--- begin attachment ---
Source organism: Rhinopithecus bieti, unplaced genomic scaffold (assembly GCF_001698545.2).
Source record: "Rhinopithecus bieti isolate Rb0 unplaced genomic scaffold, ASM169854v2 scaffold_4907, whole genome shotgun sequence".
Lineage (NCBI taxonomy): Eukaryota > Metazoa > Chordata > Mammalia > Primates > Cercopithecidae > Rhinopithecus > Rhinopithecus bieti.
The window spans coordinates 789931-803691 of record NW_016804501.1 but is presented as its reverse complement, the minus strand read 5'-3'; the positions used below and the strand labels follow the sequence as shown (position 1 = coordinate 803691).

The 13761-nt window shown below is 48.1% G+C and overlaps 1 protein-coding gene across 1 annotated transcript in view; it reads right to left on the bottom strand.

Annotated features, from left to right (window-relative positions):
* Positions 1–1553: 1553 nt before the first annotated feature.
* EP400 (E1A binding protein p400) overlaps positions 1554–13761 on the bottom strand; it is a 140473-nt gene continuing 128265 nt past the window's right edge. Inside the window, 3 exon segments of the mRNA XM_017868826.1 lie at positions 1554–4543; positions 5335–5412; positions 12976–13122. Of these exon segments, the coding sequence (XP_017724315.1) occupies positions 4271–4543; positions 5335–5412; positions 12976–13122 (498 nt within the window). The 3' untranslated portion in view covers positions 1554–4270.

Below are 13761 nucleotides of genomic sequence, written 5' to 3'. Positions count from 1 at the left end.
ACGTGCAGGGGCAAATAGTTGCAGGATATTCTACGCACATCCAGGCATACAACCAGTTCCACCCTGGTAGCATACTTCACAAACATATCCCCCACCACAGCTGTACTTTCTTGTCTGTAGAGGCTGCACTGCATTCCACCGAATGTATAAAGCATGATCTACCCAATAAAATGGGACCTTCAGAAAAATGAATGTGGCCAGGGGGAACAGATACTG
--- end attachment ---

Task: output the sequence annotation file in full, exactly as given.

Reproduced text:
Source organism: Rhinopithecus bieti, unplaced genomic scaffold (assembly GCF_001698545.2).
Source record: "Rhinopithecus bieti isolate Rb0 unplaced genomic scaffold, ASM169854v2 scaffold_4907, whole genome shotgun sequence".
Lineage (NCBI taxonomy): Eukaryota > Metazoa > Chordata > Mammalia > Primates > Cercopithecidae > Rhinopithecus > Rhinopithecus bieti.
The window spans coordinates 789931-803691 of record NW_016804501.1 but is presented as its reverse complement, the minus strand read 5'-3'; the positions used below and the strand labels follow the sequence as shown (position 1 = coordinate 803691).

The 13761-nt window shown below is 48.1% G+C and overlaps 1 protein-coding gene across 1 annotated transcript in view; it reads right to left on the bottom strand.

Annotated features, from left to right (window-relative positions):
* Positions 1–1553: 1553 nt before the first annotated feature.
* EP400 (E1A binding protein p400) overlaps positions 1554–13761 on the bottom strand; it is a 140473-nt gene continuing 128265 nt past the window's right edge. Inside the window, 3 exon segments of the mRNA XM_017868826.1 lie at positions 1554–4543; positions 5335–5412; positions 12976–13122. Of these exon segments, the coding sequence (XP_017724315.1) occupies positions 4271–4543; positions 5335–5412; positions 12976–13122 (498 nt within the window). The 3' untranslated portion in view covers positions 1554–4270.

Below are 13761 nucleotides of genomic sequence, written 5' to 3'. Positions count from 1 at the left end.
ACGTGCAGGGGCAAATAGTTGCAGGATATTCTACGCACATCCAGGCATACAACCAGTTCCACCCTGGTAGCATACTTCACAAACATATCCCCCACCACAGCTGTACTTTCTTGTCTGTAGAGGCTGCACTGCATTCCACCGAATGTATAAAGCATGATCTACCCAATAAAATGGGACCTTCAGAAAAATGAATGTGGCCAGGGGGAACAGATACTG